Instead of going straight home, I took a detour and went to a stationery shop on the corner of St. Marks and Rogers Avenue. I bought a ream of bond paper, a pink eraser, two typing ribbons and half a dozen pencils.

Although it had been raining when I left Doc Candib’s, the sun was dancing in the sky when I stepped out of the stationers and there was a rainbow crowning all of Brooklyn. That was sign enough for me that I was doing the right thing! I might have been handed a death-sentence, but I had no intention of letting death beat me at the game of life. I was too headstrong to ever allow that to happen. Besides, I had a book to write!

I joined a few of the local children in a game of hopscotch and ring-around-the-rosy before heading to Herkimer Street. As I walked the streets I had called home for nearly three decades, I couldn’t help but wonder what it was I wanted to say in my book.

Then it dawned on me. I wanted to examine my life to see where I had been. I wanted to recall all the wonderful people who had showered me with their benevolence when I was in need of a hand to hold. Yet at the same time I wanted to reflect on the darker periods in my life and remember some of those less than wonderful people who had pelted me with their ferocity when I was lost and lonely.

I didn’t set straight away to write my life story. I had to sort it all out in my heart first. That’s why I spent a week taking long walks in the park and having warm talks with friends and family. I traveled back in time assembling the myriad pieces of my life. It wasn’t until the pieces fell into a colorful mosaic that I knew what I wanted to say and where I wanted to begin.

So begin I will by telling you something about my father, Bernard Cassidy. Oh, how his eyes sparkled like polished emeralds! He had a captivating smile and his breath smelled of peppermint, I think. Or was it licorice? Gone. I can only see Poppa through my heart, not my weak and tired eyes, because his image blows across my mind with the speed of a cyclone.

Poppa was the youngest of four sons born to Kevin Cassidy and Mary Scott of Dunshaughlin. He was the runt of the litter. But, as if to compensate for his diminutive height, God blessed him with broad shoulders. He had a slender waist, midnight hair, a bronze complexion, a regal-looking nose and muscular legs that were the hallmarks of the long line of Scotts who preceded him. His three older brothers, Philip, James and Nicholas, favored the Cassidy side of the family. They were Irish tall, which meant they were long and lanky. They also had arched eyebrows, cleft chins and thick heads of hair the color of a roaring fire.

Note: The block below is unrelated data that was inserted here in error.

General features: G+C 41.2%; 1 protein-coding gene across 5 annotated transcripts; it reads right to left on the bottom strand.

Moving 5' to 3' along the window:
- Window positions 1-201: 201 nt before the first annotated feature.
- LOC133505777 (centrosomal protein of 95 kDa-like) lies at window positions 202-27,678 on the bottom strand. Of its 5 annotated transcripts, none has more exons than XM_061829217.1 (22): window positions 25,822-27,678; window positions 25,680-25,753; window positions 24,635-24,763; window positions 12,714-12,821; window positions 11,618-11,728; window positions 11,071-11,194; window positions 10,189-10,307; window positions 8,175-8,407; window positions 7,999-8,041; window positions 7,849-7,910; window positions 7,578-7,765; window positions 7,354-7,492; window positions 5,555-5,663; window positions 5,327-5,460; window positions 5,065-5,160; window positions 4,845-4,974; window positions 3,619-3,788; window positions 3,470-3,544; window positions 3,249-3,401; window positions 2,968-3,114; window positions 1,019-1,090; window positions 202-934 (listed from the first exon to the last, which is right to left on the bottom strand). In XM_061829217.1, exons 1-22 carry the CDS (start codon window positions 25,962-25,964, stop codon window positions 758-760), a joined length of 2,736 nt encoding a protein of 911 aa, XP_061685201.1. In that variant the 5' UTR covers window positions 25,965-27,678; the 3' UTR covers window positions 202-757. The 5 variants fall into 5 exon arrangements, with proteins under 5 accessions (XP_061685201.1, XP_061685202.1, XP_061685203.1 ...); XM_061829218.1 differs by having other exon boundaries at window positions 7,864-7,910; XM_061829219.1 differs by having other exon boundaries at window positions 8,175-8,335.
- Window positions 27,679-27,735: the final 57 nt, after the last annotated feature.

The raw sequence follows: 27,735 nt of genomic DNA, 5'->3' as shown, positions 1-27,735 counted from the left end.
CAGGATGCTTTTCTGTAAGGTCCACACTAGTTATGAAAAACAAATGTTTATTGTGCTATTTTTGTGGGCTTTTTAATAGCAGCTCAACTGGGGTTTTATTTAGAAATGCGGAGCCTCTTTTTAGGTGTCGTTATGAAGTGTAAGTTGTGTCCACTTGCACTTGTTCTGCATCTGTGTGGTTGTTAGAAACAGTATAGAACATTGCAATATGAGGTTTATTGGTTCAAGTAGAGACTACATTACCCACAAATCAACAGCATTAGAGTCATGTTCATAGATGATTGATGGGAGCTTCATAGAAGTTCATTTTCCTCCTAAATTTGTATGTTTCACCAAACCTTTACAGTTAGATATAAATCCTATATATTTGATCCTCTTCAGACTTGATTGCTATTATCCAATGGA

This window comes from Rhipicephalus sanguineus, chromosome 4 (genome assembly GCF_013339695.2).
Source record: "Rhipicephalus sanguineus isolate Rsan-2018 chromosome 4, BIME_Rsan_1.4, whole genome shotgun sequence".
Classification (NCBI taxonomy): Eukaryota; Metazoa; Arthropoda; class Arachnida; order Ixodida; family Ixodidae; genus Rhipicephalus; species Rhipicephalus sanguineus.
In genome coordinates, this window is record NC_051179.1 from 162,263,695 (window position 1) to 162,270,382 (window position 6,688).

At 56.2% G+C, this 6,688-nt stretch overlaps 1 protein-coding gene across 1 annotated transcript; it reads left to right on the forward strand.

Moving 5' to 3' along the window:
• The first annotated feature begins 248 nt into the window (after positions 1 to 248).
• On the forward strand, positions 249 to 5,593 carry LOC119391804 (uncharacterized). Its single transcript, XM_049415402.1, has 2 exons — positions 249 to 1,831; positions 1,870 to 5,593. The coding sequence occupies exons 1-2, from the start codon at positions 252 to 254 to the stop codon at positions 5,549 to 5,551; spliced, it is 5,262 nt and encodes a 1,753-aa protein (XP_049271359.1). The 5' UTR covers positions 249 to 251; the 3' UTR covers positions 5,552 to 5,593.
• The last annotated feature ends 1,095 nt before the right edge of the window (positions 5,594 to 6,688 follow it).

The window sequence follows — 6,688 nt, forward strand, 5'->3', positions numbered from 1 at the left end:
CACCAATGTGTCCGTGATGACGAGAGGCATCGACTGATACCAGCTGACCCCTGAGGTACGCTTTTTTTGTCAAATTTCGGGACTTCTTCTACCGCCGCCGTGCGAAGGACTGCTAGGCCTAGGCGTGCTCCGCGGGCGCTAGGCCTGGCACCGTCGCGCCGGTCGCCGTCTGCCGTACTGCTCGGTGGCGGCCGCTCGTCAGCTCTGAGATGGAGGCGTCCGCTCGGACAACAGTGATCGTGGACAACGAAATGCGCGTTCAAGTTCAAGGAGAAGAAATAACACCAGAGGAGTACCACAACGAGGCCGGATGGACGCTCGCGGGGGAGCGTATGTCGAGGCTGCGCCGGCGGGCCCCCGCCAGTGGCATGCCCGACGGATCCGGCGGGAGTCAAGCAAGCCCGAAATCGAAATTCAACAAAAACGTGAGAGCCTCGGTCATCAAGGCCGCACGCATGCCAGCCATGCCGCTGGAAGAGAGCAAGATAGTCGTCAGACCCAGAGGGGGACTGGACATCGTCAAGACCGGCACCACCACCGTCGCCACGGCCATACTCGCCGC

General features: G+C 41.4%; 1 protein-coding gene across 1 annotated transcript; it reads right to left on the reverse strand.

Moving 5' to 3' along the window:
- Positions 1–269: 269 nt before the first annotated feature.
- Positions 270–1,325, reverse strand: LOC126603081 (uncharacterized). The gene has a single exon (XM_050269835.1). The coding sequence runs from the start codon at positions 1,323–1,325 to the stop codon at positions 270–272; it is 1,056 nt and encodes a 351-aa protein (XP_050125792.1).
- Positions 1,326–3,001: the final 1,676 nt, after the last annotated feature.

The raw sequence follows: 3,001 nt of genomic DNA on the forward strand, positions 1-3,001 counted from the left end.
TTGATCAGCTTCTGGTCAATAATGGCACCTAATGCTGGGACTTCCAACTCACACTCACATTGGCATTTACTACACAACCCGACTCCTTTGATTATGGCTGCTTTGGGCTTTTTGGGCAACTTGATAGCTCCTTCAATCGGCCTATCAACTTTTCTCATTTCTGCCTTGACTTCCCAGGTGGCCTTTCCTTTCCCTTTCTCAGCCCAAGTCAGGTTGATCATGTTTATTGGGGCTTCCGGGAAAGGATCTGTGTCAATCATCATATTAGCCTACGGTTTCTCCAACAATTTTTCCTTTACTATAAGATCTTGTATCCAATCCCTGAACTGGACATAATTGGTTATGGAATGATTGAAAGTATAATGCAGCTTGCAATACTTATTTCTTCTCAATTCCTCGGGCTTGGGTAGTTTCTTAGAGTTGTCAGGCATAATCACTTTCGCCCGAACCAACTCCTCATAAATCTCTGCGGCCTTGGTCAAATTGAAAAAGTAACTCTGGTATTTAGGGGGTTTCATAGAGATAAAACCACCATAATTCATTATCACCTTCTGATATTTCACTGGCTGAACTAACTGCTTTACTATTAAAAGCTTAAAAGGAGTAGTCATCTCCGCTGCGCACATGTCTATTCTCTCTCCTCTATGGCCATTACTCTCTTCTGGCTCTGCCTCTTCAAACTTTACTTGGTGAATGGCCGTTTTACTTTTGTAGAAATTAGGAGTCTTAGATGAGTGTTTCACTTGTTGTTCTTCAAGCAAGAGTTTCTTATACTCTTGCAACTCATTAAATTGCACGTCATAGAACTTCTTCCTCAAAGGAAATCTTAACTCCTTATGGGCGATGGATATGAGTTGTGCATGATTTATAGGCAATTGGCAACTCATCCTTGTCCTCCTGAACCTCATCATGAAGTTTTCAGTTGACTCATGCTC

Kevin was a dirt-poor farmer who held the deed to a fickle piece of land once belonging to his father, a man who had died during a cholera plague that raced through the countryside killing about one in seven. When Kevin passed away, a year to the day after he had buried his wife, he deeded the lion’s share of the farm to his son, Philip. Instead of giving the remaining parcel of land to James, the next in line, he got a horse, two cows and a double bed all because he had the good sense to marry a local girl whose father had made sure she had some land to call her own. Nicholas, who was only eleven months Poppa’s senior, inherited a small peat bog that had been worked by the Scott family for more than two hundred years. Poor Poppa got stuck with a piece of Cassidy land that had never been farmed because, as local legend had it, the devil had buried rocks there the size of leprechauns. Poppa, who knew the legend but refused to believe it, had a change of heart once he took a plow to the ground and realized the size of the devil’s rocks had been underestimated.

Poppa was the wisest of the Cassidy sons, however, because he was smart enough to fall in love with Ellen Morgan, the daughter of Anna and James Morgan, who, though were tenth-generation Irish, were still considered newcomers because their ancestors originally hailed from Wales.

Momma was a lithesome beauty with skin the color of fresh cream and hair the color of a midsummer night’s sky. She had deep ocean-blue eyes and lips that were full and lush. Her cheeks and nose were chiseled to perfection. She had a contagious laugh, too.

Momma and Poppa grew up on different sides of the lake, but fortune saw to it that they would meet young and form a friendship that would blossom into a full-fledged love in the springtime of their youth. They first kissed underneath a spreading yew that was supposed to have been the home of an impish Celtic spirit who liked to meddle in affairs of the heart.